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Sassafras Tree

(Sassafras albidum)

Height: 40 to 60 feet

Evergreen/Deciduous: Deciduous  

Lifespan: 30 years on dry sites; up to 100 in wet areas

Fall Foliage: Brilliant orange; sometimes bright red

Range: The eastern United States to Texas in the west and north to Maine in the east  

Typical Habitat: Moderately damp forests, often near canopy gaps   

sassafras tree leaf

The Sassafras Tree: A Rapid Colonizer   

Sassafras trees can and do spread via seed, but they’re also effective colonizers, who can form large colonies comprised of many stems. This tendency likely helps it to survive in the forest gaps that it often prefers.

Sassafras trees have been used by humans for a variety of reasons throughout the centuries, but they’re actually prohibited in some places now, due to their tendency to spread vegetatively and take over entire areas.

Sassafras Tree Identification: Tips & Tricks

The sassafras is perhaps most noteworthy for its tendency to produce three different leaf shapes – often on the same branch. As you can see in the photos above, some of the leaves are unlobed, while others are bilobed, and still others are tri-lobed.

And aside from red mulberry trees (Morus rubra) and some oaks (Quercus spp.), you won’t encounter many other native trees that do so. Accordingly, you can use the presence of several different leaf shapes as a strong clue that you’re looking at a mulberry.

In the late summer, you can also easily identify this tree by noting the distinctive fruit (though this won’t help with male trees). The drupes themselves are black to dark blue, while they’re attached to the tree via a bright red cup and pedicel.

The Sassafras Tree: Additional Information

Care to learn more about this interesting species? Check out these great sassafras tree resources:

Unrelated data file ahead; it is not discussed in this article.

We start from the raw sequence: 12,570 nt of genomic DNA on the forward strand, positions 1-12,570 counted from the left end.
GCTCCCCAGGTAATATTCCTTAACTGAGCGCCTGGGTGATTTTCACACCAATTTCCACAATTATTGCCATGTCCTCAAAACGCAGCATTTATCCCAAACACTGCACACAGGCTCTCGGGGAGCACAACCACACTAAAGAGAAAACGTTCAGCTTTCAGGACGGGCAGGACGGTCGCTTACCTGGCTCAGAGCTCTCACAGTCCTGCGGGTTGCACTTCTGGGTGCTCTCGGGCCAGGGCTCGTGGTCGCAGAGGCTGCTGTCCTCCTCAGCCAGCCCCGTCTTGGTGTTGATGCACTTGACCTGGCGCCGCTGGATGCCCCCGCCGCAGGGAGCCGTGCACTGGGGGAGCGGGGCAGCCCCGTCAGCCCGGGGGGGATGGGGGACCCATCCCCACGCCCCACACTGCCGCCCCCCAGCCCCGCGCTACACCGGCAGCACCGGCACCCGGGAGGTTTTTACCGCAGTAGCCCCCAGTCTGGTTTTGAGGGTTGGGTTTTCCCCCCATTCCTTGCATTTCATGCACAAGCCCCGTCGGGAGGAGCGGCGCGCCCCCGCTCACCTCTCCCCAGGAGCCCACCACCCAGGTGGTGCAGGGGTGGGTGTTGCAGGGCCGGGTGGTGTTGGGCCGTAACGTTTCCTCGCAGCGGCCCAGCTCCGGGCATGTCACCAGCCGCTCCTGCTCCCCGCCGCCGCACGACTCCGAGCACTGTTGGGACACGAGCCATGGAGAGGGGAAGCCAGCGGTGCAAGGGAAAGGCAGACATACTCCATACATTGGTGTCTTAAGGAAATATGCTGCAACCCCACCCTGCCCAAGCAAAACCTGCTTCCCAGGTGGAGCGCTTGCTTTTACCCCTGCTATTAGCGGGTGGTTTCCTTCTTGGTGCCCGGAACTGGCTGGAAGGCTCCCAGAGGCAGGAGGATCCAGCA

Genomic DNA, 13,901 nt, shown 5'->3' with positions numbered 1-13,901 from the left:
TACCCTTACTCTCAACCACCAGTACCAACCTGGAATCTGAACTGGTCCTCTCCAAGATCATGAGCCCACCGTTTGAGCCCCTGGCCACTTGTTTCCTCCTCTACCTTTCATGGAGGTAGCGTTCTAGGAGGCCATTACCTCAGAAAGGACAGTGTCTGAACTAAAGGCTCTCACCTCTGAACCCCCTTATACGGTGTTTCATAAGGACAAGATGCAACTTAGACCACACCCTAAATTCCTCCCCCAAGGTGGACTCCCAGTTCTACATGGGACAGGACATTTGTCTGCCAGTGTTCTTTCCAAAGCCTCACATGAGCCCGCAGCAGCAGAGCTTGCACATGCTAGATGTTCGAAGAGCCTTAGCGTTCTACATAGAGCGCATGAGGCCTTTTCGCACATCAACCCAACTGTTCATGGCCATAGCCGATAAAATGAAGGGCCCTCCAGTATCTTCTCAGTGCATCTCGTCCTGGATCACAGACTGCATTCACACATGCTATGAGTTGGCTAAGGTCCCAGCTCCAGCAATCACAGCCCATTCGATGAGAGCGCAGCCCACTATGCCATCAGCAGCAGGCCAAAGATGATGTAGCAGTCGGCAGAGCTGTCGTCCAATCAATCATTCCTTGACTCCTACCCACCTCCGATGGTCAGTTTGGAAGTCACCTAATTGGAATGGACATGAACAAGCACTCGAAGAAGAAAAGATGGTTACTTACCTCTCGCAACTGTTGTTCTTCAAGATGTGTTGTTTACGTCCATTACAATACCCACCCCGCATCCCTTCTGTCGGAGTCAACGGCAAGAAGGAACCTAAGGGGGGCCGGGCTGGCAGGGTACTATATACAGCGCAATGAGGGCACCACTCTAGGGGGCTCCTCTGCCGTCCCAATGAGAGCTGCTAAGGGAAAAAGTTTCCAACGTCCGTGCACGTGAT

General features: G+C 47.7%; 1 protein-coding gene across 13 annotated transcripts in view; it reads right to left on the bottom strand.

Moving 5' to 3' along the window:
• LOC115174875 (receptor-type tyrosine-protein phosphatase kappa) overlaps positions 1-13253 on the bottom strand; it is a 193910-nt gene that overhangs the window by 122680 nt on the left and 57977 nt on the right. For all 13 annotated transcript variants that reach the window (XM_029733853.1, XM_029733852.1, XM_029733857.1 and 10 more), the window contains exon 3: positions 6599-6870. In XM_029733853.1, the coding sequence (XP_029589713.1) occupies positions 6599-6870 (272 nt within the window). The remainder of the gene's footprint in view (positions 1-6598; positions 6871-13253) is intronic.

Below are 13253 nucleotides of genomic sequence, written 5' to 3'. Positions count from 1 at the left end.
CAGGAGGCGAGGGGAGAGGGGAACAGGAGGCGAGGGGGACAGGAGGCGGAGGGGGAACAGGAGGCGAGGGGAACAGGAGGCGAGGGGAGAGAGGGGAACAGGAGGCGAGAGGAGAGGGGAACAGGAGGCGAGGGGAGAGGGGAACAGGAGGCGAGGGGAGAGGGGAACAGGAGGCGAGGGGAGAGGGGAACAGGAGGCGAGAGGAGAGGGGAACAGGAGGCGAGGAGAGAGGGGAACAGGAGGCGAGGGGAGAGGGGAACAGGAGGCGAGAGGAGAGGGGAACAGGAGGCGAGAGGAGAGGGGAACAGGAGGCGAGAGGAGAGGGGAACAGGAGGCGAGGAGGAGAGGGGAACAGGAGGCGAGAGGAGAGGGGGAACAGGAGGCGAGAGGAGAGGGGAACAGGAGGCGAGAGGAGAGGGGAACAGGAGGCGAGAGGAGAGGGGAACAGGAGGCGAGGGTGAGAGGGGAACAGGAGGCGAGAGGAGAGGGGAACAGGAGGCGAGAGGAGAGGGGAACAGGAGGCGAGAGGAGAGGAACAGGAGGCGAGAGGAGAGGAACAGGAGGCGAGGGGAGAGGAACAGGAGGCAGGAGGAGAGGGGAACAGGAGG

• Missouri Botanical Garden: General overview of the species, including scads of high-quality (and beautiful) photographs.   
  • U.S. Forest Service: A comprehensive guide to the species, complete with a considerable amount of semi-technical information.
  • North Carolina State Extension: A general overview, as well as an easy-to-reference table, full of the answers to common questions about the species.

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2 Responses

  1. I planted a bare root dormant sassafras tree in early may. When it arrived I immediately put in in water and the next day planted it. I used sterile garden topsoil. I have kept it watered but not soaking it. Some of the branches have died back and it never leafed out. It is now August and the trunk is as green as the day I planted it. I have been told that these trees may remain dormant all summer and leaf out the next spring. Any truth to this?

    1. Hey there, John.
      It is certainly possible that your little sassafras will spring (heh) back to life after winter — only time will tell.
      Generally speaking, sassafras trees can be finicky, but we’d certainly remain hopeful.
      Let us know how it goes!

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